The Overlooked Hotel is beginning to fill up nicely, with a plethora of deserving guests.

Our first guest was master storyteller Stephen Tobolowsky, he was followed by Vera Farmiga, Michelle Monaghan, the late lamented J. T. Walsh and then the film Thirteen Days, Grosse Pointe Blank and even some of Woody Allen’s unfairly dismissed movies entered.

We can argue the toss over the deservedness of each admitted guest and this suggestion may well court a little controversy, but ladies and gentlemen, I offer forth Jason Bateman for your consideration.

Bateman undoubtedly has some quality control issues to contend with. The Horrible Bosses “franchise” is not great, nor are recent efforts like The Change Up, Identity Thief and Couples Retreat. Lest we forget, Bateman’s feature film CV begins with no less ignominious an entry than Teen Wolf Too, but as the noughties wore on and Bateman shifted emphasis from TV to cinema, quality work began to emerge and more specifically that work often began to stand in increasingly stark contrast to the lesser overall quality of the films in which he appeared.

Jason Bateman Teen Wolf Too

Bateman was a perfect complement to films like Mr Magorium’s Wonder Emporium, Juno, Starsky & Hutch and Dodgeball, but more markedly he was the best thing about less accomplished films like Hancock, Paul, Smokin’ Aces and The Kingdom. Despite very much inhabiting a light comic role in Dodgeball, (filling the now de rigueur “comedy commentator” role first essayed in Best in Show and since replicated in Mean Machine, Pitch Perfect et al) he has shown himself effortlessly accomplished in wholly serious work in Up In The Air (still the best thing in which any of its cast has appeared), Juno and The (aforementioned) Kingdom.

Director Peter Berg, who previously directed "The Kingdom" and "Friday Night Lights," takes the helm of Columbia Pictures' "Hancock," which is set for release on July 2, 2008. (Columbia Pictures/MCT)Bateman is of course greatly assisted by the relationships he has formed with directors Peter Berg (2 collaborations) and Jason Reitman (another 2 collaborations), who have leaned on his versatility, his personableness and his grounded performances. Even as”Lorenzo Zoil” (great gag) in Paul, Bateman convinces and reassures, his presence subtlyLABOR DAY persuading us that it is all going to be okay. Even in his more serious roles, Bateman makes a terrific impact, but he tends towards the periphery and perhaps this explains the lack of major awards attention for his theatrical work.

Arrested Development warrants a mention here, even with our focus being on Bateman’s cinematic output. AD is one of the finest TV shows of the past decade and Bateman richly deserves his nominations and awards (Golden Globes and Emmys). On the technicality of this being his TV work that is rewarded, he manages not to jeopardise his eligibility for The Overlooked Hotel and instead AD can serve as a further reminder of Bateman’s talent, comic timing, likeability and (as with Hancock and Mr Magorium) his ability to provide a calm centre around which mania and more overblown performances can revolve.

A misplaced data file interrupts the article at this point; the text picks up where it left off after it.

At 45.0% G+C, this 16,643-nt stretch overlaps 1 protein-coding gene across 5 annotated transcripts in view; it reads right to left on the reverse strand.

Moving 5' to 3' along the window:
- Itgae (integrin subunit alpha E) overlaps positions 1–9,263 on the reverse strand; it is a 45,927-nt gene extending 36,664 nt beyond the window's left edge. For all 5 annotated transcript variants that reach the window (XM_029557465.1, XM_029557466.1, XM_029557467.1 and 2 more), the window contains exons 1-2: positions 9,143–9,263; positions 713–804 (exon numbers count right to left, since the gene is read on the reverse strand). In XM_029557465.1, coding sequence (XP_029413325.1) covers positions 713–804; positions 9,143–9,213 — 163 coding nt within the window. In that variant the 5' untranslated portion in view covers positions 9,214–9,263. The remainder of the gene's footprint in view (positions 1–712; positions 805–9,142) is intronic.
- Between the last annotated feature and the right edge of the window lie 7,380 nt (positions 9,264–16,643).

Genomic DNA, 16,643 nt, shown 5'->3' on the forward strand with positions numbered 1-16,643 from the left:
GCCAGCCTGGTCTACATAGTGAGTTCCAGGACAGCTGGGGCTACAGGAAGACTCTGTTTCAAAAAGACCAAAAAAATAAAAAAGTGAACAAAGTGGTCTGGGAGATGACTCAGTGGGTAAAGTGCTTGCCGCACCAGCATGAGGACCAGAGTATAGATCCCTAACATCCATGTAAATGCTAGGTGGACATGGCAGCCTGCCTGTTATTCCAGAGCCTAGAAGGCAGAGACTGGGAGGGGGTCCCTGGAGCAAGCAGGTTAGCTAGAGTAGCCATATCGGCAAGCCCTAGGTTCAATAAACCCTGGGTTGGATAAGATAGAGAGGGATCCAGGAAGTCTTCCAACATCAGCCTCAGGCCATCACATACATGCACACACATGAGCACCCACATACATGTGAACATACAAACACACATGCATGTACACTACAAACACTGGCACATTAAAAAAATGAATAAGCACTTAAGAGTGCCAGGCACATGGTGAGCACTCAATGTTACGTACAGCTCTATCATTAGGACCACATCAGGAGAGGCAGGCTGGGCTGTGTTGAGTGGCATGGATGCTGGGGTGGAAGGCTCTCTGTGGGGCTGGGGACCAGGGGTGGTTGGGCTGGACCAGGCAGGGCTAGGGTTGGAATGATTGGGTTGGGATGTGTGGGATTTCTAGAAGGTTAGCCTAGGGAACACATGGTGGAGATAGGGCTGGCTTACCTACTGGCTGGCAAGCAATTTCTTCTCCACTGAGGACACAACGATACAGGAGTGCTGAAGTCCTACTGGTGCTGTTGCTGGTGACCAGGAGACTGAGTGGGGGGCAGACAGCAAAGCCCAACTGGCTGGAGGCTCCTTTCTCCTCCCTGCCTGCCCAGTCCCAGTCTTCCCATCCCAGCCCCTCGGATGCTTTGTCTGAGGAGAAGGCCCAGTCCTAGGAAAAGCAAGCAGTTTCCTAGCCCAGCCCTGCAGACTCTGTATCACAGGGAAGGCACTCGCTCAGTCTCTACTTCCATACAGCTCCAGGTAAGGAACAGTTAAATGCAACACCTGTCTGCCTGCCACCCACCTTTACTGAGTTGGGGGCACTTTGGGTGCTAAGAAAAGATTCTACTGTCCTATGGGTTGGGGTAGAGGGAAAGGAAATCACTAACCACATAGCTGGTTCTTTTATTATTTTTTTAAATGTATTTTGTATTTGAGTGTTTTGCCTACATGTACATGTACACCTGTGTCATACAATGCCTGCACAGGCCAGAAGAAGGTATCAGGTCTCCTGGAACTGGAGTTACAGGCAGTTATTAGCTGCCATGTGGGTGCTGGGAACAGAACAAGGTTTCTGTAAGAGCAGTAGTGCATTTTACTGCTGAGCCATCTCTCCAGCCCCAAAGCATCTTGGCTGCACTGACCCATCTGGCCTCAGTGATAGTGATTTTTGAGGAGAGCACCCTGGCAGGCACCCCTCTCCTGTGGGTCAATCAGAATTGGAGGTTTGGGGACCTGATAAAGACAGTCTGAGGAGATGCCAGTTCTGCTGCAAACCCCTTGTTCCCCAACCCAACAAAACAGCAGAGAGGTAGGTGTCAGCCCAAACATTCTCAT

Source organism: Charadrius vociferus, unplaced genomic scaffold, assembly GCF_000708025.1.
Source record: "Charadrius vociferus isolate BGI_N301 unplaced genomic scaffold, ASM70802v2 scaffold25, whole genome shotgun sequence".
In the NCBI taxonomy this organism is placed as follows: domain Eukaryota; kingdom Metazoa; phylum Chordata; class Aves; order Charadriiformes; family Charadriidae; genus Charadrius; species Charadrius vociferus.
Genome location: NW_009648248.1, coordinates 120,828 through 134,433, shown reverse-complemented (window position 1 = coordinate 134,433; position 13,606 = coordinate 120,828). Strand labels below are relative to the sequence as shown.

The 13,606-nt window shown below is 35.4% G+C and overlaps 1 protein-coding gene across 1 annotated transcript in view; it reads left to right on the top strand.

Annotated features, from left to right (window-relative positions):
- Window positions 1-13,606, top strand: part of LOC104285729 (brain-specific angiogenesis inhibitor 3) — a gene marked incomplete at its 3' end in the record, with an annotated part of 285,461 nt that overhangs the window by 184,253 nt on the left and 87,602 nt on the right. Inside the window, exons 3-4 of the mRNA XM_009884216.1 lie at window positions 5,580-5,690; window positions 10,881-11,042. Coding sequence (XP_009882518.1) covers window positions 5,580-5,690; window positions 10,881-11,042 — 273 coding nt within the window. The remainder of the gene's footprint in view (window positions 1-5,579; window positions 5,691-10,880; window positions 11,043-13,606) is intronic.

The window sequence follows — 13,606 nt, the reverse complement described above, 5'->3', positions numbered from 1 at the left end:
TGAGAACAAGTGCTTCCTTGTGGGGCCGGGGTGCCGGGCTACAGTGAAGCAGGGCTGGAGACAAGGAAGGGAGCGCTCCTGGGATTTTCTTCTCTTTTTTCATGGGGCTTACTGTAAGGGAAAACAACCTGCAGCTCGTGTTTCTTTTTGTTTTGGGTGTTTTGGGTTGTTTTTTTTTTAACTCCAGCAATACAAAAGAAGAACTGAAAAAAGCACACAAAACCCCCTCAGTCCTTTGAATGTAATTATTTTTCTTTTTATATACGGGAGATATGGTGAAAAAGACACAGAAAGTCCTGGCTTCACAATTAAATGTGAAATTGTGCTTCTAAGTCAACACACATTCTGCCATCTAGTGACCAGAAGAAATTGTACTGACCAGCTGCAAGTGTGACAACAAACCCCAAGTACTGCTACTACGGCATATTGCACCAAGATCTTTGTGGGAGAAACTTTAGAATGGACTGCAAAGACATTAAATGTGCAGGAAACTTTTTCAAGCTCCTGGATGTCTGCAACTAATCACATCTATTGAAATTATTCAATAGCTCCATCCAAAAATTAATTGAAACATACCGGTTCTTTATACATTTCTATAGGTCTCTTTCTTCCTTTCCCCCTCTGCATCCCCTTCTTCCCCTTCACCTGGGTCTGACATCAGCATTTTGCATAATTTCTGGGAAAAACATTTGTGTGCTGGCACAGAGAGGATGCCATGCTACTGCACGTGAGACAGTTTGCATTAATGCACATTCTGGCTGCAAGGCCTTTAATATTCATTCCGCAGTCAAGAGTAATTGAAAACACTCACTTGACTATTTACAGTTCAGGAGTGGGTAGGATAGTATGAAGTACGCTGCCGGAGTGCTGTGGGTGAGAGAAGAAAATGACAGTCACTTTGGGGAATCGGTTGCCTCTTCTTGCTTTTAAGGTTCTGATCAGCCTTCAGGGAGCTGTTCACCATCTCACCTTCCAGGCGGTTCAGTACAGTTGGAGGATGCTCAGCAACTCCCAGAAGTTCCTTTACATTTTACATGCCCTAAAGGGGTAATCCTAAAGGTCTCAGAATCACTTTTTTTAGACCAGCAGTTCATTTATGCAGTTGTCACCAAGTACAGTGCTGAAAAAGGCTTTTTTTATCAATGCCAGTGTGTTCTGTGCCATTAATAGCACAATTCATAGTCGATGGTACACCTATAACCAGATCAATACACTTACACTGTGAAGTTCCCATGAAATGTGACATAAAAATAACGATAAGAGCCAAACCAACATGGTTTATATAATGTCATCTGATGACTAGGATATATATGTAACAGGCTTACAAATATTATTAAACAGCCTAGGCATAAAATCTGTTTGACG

Jason-Bateman-Arrested-Development

We could sing Arrested Development’s praises endlessly (and probably should) and its strength of cast, script, ideas and tone all get the thumbs up, but Bateman is the anchor, even if the mock-doc approach (Modern Family, The Office, Parks & Recreation, The Muppets) has probably now had its day.

I claim no monopoly on deciding on a candidate’s admission to the Overlooked Hotel, only a willingness to put people forward for consideration. In relation to Bateman, it is also worth mentioning as a final thought that despite his generally hugely likeable on-screen persona, he has shown himself willing to sacrifice that for the sake of character and story integrity.

Many established stars seem unwilling to trade in their established on screen persona, but in Juno (for example), Bateman successfully and to great effect played a real jerk, a man who seemed to be trustworthy and dependable but turned out to be flaky, selfish and unreliable. It was the surprise of this character development, based on what we tend to expect from Bateman, that contributed to the overall impact of Juno and kudos to Bateman for portraying the transition of his character so believably.

What’s the decision? Is he in or is he out?

Previous articleExclusive: Hiromasa Yonebayashi & Yoshiaki Nishimura on When Marnie Was There & the future of Ghibli
Next articlePreacher, Episode 2: See – Review
Dave has been writing for HeyUGuys since mid-2010 and has found them to be the most intelligent, friendly, erudite and insightful bunch of film fans you could hope to work with. He's gone from ham-fisted attempts at writing the news to interviewing Lawrence Bender, Renny Harlin and Julian Glover, to writing articles about things he loves that people have actually read. He has fairly broad tastes as far as films are concerned, though given the choice he's likely to go for Con Air over Battleship Potemkin most days. He's pretty sure that 2001: A Space Odyssey is the most overrated mess in cinematic history.